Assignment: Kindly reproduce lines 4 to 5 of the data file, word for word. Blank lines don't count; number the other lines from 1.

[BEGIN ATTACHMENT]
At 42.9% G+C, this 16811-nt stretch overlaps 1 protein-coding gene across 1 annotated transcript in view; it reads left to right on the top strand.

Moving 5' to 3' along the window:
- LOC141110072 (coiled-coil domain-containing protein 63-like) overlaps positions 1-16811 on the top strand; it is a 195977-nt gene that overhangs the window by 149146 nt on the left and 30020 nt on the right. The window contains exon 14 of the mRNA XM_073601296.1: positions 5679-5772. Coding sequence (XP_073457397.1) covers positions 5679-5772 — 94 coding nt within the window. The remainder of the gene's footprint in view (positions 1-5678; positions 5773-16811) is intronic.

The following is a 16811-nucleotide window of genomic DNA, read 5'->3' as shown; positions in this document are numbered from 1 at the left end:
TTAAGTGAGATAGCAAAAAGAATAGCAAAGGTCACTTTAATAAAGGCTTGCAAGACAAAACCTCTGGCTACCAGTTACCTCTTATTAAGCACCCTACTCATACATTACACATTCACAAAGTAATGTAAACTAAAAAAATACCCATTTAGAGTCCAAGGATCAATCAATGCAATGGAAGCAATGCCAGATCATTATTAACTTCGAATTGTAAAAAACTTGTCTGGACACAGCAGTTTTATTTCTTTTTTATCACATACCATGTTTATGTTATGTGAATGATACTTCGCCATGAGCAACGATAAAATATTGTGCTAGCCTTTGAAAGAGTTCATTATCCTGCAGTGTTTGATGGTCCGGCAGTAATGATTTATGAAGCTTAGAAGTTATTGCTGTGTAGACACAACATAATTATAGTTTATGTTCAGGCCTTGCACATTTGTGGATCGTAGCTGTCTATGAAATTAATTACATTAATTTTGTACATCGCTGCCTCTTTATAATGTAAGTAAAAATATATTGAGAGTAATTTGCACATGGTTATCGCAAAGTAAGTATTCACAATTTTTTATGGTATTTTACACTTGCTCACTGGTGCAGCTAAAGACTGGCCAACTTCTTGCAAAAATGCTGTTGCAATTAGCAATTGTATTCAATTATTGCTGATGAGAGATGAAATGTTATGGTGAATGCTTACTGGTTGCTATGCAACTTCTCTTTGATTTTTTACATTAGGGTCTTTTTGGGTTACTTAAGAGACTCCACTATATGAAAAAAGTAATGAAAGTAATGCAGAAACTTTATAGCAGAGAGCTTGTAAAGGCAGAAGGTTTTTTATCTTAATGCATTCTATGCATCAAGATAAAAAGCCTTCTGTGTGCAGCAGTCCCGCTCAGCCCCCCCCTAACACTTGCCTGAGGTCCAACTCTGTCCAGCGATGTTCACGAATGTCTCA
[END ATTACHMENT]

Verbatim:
The following is a 16811-nucleotide window of genomic DNA, read 5'->3' as shown; positions in this document are numbered from 1 at the left end:
TTAAGTGAGATAGCAAAAAGAATAGCAAAGGTCACTTTAATAAAGGCTTGCAAGACAAAACCTCTGGCTACCAGTTACCTCTTATTAAGCACCCTACTCATACATTACACATTCACAAAGTAATGTAAACTAAAAAAATACCCATTTAGAGTCCAAGGATCAATCAATGCAATGGAAGCAATGCCAGATCATTATTAACTTCGAATTGTAAAAAACTTGTCTGGACACAGCAGTTTTATTTCTTTTTTATCACATACCATGTTTATGTTATGTGAATGATACTTCGCCATGAGCAACGATAAAATATTGTGCTAGCCTTTGAAAGAGTTCATTATCCTGCAGTGTTTGATGGTCCGGCAGTAATGATTTATGAAGCTTAGAAGTTATTGCTGTGTAGACACAACATAATTATAGTTTATGTTCAGGCCTTGCACATTTGTGGATCGTAGCTGTCTATGAAATTAATTACATTAATTTTGTACATCGCTGCCTCTTTATAATGTAAGTAAAAATATATTGAGAGTAATTTGCACATGGTTATCGCAAAGTAAGTATTCACAATTTTTTATGGTATTTTACACTTGCTCACTGGTGCAGCTAAAGACTGGCCAACTTCTTGCAAAAATGCTGTTGCAATTAGCAATTGTATTCAATTATTGCTGATGAGAGATGAAATGTTATGGTGAATGCTTACTGGTTGCTATGCAACTTCTCTTTGATTTTTTACATTAGGGTCTTTTTGGGTTACTTAAGAGACTCCACTATATGAAAAAAGTAATGAAAGTAATGCAGAAACTTTATAGCAGAGAGCTTGTAAAGGCAGAAGGTTTTTTATCTTAATGCATTCTATGCATCAAGATAAAAAGCCTTCTGTGTGCAGCAGTCCCGCTCAGCCCCCCCCTAACACTTGCCTGAGGTCCAACTCTGTCCAGCGATGTTCACGAATGTCTCA